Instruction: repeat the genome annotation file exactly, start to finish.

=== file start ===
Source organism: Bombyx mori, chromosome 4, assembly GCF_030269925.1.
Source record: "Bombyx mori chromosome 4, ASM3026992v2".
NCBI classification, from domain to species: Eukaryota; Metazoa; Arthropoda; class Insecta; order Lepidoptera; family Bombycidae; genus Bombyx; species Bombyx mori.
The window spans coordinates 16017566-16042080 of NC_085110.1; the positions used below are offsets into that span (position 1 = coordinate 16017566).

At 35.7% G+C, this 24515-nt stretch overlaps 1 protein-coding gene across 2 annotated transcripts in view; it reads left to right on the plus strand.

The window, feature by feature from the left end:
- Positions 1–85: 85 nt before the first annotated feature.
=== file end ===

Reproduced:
Source organism: Bombyx mori, chromosome 4, assembly GCF_030269925.1.
Source record: "Bombyx mori chromosome 4, ASM3026992v2".
NCBI classification, from domain to species: Eukaryota; Metazoa; Arthropoda; class Insecta; order Lepidoptera; family Bombycidae; genus Bombyx; species Bombyx mori.
The window spans coordinates 16017566-16042080 of NC_085110.1; the positions used below are offsets into that span (position 1 = coordinate 16017566).

At 35.7% G+C, this 24515-nt stretch overlaps 1 protein-coding gene across 2 annotated transcripts in view; it reads left to right on the plus strand.

The window, feature by feature from the left end:
- Positions 1–85: 85 nt before the first annotated feature.